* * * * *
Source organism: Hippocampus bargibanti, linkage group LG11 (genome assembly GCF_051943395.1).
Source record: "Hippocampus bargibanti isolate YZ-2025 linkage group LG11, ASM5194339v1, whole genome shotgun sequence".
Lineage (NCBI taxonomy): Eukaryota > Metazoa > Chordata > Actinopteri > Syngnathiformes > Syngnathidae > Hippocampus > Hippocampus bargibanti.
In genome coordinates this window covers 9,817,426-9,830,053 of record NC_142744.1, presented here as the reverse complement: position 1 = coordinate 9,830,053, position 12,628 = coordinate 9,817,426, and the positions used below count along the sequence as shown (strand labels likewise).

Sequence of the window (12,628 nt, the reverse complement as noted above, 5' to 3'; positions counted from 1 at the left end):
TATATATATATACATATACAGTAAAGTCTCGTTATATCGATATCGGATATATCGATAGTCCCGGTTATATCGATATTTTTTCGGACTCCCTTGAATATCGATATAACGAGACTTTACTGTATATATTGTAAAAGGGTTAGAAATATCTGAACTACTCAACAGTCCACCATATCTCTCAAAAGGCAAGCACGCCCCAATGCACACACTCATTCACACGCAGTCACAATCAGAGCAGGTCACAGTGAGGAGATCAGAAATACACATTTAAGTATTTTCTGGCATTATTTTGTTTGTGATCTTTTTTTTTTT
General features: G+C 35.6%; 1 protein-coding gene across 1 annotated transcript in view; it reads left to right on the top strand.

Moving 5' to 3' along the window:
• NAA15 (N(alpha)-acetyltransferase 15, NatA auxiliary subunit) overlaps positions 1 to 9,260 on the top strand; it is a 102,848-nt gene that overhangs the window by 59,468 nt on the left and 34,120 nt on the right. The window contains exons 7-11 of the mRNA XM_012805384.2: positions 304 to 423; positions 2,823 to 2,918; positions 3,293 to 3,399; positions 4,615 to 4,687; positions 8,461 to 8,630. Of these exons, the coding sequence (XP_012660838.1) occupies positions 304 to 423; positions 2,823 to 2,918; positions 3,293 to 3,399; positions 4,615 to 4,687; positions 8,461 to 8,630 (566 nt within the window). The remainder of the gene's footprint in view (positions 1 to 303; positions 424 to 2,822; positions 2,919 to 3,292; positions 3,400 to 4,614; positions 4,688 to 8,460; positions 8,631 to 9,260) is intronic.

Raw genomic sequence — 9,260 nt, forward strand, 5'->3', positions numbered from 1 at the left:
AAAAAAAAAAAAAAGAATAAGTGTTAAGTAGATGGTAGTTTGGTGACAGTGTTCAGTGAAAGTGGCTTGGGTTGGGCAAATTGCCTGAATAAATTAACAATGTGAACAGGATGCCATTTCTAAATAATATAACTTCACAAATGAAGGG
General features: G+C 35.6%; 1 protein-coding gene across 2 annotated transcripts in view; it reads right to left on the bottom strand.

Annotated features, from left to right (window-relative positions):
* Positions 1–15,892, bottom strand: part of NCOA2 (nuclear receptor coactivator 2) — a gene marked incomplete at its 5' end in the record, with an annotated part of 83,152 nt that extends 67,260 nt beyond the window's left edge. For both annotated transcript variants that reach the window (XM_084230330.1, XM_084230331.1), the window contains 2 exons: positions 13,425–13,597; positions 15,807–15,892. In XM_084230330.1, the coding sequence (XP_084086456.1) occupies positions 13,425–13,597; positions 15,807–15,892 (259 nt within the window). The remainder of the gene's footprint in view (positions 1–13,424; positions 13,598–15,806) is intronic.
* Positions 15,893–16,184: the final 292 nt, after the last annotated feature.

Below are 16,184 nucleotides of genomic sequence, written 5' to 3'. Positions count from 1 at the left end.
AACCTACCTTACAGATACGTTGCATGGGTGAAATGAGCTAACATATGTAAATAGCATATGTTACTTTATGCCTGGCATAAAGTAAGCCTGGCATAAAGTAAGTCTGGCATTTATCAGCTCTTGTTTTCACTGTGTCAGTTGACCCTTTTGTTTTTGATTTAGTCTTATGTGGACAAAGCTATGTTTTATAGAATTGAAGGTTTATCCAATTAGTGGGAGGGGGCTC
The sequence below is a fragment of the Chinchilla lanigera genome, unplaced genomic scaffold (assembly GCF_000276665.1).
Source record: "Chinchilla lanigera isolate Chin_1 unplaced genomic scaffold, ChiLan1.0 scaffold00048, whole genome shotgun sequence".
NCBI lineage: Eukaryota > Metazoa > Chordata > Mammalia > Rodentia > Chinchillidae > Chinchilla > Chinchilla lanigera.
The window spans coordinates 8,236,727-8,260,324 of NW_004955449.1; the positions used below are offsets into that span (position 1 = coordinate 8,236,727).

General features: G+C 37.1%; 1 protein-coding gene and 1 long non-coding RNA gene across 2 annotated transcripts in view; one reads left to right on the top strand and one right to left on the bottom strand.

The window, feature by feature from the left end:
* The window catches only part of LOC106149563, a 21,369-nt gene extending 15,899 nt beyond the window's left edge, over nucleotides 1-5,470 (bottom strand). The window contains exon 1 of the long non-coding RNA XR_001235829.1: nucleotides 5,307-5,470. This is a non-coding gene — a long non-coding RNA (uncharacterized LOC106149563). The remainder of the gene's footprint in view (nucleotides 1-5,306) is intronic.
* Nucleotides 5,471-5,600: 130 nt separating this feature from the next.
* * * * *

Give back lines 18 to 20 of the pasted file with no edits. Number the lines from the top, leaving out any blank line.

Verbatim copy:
The sequence below is a fragment of the Chinchilla lanigera genome, unplaced genomic scaffold (assembly GCF_000276665.1).
Source record: "Chinchilla lanigera isolate Chin_1 unplaced genomic scaffold, ChiLan1.0 scaffold00048, whole genome shotgun sequence".
NCBI lineage: Eukaryota > Metazoa > Chordata > Mammalia > Rodentia > Chinchillidae > Chinchilla > Chinchilla lanigera.